Friday, October 31, 2014
Michelle Wilde Anderson (Stanford) was on NPR's Here and Now today discussing Stockton, California's effort to emerge from bankruptcy. Listen here:
Two years of financial limbo came to an end yesterday in the Northern California city of Stockton. A judge approved the city’s plan to reorganize more than $900 million of debt, which means Stockton can emerge from bankruptcy.
Stockton spent lavishly before the recession on sports venues, public buildings and employee benefits. Those expenditures ended up costing the city dearly. It became the second largest city in the country to file for bankruptcy protection after Detroit, which will learn the fate of its own restructuring plan next week in a Michigan court.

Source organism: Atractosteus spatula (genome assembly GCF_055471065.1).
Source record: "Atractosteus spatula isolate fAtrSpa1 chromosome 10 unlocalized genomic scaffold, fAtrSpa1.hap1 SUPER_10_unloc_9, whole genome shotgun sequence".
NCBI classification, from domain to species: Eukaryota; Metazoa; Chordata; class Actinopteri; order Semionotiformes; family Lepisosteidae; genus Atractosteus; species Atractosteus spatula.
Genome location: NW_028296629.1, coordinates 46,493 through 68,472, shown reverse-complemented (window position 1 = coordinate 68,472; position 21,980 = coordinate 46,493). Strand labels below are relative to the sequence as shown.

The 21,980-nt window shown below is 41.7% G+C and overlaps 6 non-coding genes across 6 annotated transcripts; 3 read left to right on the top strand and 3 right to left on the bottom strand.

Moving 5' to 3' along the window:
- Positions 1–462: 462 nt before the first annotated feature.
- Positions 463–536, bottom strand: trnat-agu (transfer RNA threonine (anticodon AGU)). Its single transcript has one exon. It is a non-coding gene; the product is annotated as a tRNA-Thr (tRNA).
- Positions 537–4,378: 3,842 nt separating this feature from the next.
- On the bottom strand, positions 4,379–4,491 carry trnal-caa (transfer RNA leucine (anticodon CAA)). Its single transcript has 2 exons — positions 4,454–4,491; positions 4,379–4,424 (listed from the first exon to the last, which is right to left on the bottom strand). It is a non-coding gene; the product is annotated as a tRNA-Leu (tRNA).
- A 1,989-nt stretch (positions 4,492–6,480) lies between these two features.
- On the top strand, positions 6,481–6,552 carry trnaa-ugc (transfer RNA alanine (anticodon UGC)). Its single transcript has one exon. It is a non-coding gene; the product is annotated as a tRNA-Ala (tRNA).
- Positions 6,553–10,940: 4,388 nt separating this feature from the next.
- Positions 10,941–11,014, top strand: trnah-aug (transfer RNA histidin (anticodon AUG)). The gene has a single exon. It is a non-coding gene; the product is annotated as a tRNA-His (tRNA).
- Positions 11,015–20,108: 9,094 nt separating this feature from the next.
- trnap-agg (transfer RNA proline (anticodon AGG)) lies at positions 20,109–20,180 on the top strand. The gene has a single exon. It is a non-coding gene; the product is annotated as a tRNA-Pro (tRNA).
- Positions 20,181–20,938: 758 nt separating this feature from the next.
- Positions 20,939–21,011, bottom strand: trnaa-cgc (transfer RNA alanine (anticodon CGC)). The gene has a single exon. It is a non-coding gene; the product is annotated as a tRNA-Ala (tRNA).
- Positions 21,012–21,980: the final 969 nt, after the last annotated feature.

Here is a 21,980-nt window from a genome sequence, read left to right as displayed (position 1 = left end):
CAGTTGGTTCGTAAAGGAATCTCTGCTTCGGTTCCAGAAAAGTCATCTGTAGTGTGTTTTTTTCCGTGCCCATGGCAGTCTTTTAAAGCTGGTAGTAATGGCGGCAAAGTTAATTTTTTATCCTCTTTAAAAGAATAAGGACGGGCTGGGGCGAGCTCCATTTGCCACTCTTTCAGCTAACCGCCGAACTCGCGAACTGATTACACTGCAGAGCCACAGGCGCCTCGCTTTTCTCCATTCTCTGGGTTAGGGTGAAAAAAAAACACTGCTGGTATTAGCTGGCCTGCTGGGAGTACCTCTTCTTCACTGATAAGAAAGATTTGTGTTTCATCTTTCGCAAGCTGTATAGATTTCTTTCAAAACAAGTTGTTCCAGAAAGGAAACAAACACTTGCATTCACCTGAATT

Michelle Wilde Anderson, a law professor at Stanford University, has been following the legal proceedings in both cities and speaks to Here & Now’s Robin Young about the terms of the cities’ reorganization plans, and whether retirees and creditors will get the money they were promised.